Piqueo was decent - the ceviche de pescado was light, fresh with a little heat. the tuna tartare, however, was strange - compressed into a little block, it was sort of sweet. i did love their complimentary starter - small dish of cancha and fried garbanzos, with queso fresco. also, the papa a la huancayna was very good, though served hot, where i know the dish to be a cold one, like a salad. the anticucho (beef heart) was so tough i sent it back. (i know these last 3 items aren't ceviches but i thought i'd talk about them anyway since i was there.) i'd go back and try their other ceviches.

                    but for my money, Pucquio in Oakland is the best of the higher-end Peruvian I've had recently.

                    5 Replies
                    1. re: mariacarmen

                      I've found the ceviche at La Mar "good enough" including the heat of their sauces. But that may be a matter of taste. Would I travel to Oakland for better ceviche? Not in chance in hell. I used to go to Limon almost on a weekly basis before the fire. But that was more for other dishes, like the tuna tartar. After the fire, Limon sucks and I'm no longer spending $20 on a cab ride in each direction to go there.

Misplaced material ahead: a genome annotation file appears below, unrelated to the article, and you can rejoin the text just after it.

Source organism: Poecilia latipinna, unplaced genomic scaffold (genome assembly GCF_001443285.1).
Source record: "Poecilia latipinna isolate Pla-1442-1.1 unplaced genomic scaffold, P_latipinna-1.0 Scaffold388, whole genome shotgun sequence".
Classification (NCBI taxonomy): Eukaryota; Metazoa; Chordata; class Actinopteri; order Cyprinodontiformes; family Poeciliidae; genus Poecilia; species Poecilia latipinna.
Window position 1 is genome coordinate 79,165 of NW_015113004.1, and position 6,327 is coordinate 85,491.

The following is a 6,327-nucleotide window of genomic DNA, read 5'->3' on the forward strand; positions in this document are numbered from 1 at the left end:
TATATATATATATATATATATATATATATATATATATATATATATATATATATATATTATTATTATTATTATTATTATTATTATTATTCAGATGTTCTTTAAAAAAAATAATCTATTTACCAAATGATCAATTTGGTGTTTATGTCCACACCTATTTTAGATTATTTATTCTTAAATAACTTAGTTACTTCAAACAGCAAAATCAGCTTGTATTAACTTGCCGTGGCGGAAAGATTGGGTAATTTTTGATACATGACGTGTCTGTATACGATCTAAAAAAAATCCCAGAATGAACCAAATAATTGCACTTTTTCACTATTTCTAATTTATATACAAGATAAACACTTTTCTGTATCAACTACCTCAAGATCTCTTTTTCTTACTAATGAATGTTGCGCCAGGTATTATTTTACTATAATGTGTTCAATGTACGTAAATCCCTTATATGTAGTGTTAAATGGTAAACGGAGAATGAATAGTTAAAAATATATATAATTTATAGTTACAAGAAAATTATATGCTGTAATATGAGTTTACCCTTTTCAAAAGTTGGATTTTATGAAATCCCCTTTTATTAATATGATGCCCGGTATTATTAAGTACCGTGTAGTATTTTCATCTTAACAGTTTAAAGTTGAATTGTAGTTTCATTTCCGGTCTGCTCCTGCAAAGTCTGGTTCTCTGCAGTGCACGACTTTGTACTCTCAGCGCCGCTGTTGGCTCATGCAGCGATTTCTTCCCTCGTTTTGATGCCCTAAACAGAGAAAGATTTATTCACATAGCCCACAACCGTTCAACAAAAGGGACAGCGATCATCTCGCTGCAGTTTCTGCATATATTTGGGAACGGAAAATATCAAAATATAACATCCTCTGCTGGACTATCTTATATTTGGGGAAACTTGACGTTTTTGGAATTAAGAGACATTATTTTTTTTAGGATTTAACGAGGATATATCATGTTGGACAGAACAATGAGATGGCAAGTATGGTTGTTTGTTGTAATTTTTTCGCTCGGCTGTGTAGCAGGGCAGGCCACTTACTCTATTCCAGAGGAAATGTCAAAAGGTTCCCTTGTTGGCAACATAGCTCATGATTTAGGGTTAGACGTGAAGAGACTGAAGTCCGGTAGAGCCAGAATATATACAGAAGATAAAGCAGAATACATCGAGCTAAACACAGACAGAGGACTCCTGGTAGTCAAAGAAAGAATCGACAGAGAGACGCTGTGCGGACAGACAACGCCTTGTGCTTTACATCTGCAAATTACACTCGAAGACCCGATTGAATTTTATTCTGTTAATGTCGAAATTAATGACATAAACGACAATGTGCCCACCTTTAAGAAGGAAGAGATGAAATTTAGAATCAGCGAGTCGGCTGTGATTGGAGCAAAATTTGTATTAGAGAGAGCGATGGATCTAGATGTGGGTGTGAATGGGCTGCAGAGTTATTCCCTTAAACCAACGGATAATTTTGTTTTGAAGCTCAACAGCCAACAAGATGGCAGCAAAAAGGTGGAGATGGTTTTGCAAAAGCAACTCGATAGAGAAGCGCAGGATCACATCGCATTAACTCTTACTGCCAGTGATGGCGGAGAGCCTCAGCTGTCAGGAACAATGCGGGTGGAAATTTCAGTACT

1. re: nocharge

                        Can you explain why there's "not a chance in hell" that you would take a 20-minute BART ride and a pleasant ten-minute walk for better ceviche?

                        1. re: nocharge

                          i guess i've just had waaaay too much great ceviche/peruvian food in my life to put up with "good enough". in fact, there are way too many amazing restaurants in San Francisco and Oakland to settle for "good enough" in general, in my opinion. i actually find Limon's ceviche better than La Mar's, and i don't think Limon is top notch, so i won't be giving La Mar another shot. I'm not one who often travels great distances just to eat, but as Ruth says, Bart is easy. And i have friends/family in the East Bay so i'm happy to try out the many great places there.

                        2. re: mariacarmen

                          I tried Pucquio last night. The mixto was great. The octopus seemed unbalanced until I figured out that you had to be sure to get some of the papaya in every bite. Halibut tiraditos was tasty but Mochica's somehow has a better texture.

                        3. If you are around on a Thursday, you'll find Shrimp & Love, an enterprise by Salvadoran siblings Orlando and Monica, serving several varieties of their tasty ceviches at the Mission Mercado. I particuarly like the Aguachile Shrimp version, which has a nice heat level.

                          http://missioncommunitymarket.org/shr...

                          1 Reply
                          1. re: soupçon

                            i saw that stand but didn't stop to try - running home or something - will have to do that next time. that market is across the street from our building, so really no excuses for me.

                          2. Pear Street Bistro in Pinole, CA. This place is small in the heart of the Old Downtown Area. Their ceviche is fabulous. It's fresh and light and they offer generous portions for a good price. Great atmosphere too. This restaurant was featured on Check Please! on KQED. If I remember correctly, it was rated pretty high.